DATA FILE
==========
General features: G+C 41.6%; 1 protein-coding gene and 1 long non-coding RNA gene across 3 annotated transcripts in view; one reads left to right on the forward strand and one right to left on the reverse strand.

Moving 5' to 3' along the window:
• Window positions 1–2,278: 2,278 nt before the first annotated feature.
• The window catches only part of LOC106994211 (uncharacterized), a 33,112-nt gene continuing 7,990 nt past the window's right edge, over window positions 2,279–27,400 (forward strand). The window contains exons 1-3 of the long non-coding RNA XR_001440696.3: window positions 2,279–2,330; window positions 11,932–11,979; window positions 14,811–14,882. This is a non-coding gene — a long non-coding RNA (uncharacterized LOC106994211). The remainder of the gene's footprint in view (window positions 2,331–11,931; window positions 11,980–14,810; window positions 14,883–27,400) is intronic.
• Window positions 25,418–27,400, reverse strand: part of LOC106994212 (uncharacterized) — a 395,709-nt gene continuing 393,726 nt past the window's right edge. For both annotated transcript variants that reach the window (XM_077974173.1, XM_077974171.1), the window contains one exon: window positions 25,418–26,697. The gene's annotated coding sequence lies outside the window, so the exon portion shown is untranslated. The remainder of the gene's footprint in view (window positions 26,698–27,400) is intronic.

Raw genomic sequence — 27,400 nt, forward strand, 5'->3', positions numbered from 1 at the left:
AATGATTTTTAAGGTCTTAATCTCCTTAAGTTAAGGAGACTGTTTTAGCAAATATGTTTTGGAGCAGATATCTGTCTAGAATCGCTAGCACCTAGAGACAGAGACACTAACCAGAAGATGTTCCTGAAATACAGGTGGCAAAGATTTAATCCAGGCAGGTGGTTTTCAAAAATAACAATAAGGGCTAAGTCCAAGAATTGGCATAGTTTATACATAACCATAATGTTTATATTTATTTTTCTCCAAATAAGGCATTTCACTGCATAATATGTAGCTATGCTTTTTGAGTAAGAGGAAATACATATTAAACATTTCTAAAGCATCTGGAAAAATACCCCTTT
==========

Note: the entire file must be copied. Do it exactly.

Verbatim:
General features: G+C 41.6%; 1 protein-coding gene and 1 long non-coding RNA gene across 3 annotated transcripts in view; one reads left to right on the forward strand and one right to left on the reverse strand.

Moving 5' to 3' along the window:
• Window positions 1–2,278: 2,278 nt before the first annotated feature.
• The window catches only part of LOC106994211 (uncharacterized), a 33,112-nt gene continuing 7,990 nt past the window's right edge, over window positions 2,279–27,400 (forward strand). The window contains exons 1-3 of the long non-coding RNA XR_001440696.3: window positions 2,279–2,330; window positions 11,932–11,979; window positions 14,811–14,882. This is a non-coding gene — a long non-coding RNA (uncharacterized LOC106994211). The remainder of the gene's footprint in view (window positions 2,331–11,931; window positions 11,980–14,810; window positions 14,883–27,400) is intronic.
• Window positions 25,418–27,400, reverse strand: part of LOC106994212 (uncharacterized) — a 395,709-nt gene continuing 393,726 nt past the window's right edge. For both annotated transcript variants that reach the window (XM_077974173.1, XM_077974171.1), the window contains one exon: window positions 25,418–26,697. The gene's annotated coding sequence lies outside the window, so the exon portion shown is untranslated. The remainder of the gene's footprint in view (window positions 26,698–27,400) is intronic.

Raw genomic sequence — 27,400 nt, forward strand, 5'->3', positions numbered from 1 at the left:
AATGATTTTTAAGGTCTTAATCTCCTTAAGTTAAGGAGACTGTTTTAGCAAATATGTTTTGGAGCAGATATCTGTCTAGAATCGCTAGCACCTAGAGACAGAGACACTAACCAGAAGATGTTCCTGAAATACAGGTGGCAAAGATTTAATCCAGGCAGGTGGTTTTCAAAAATAACAATAAGGGCTAAGTCCAAGAATTGGCATAGTTTATACATAACCATAATGTTTATATTTATTTTTCTCCAAATAAGGCATTTCACTGCATAATATGTAGCTATGCTTTTTGAGTAAGAGGAAATACATATTAAACATTTCTAAAGCATCTGGAAAAATACCCCTTT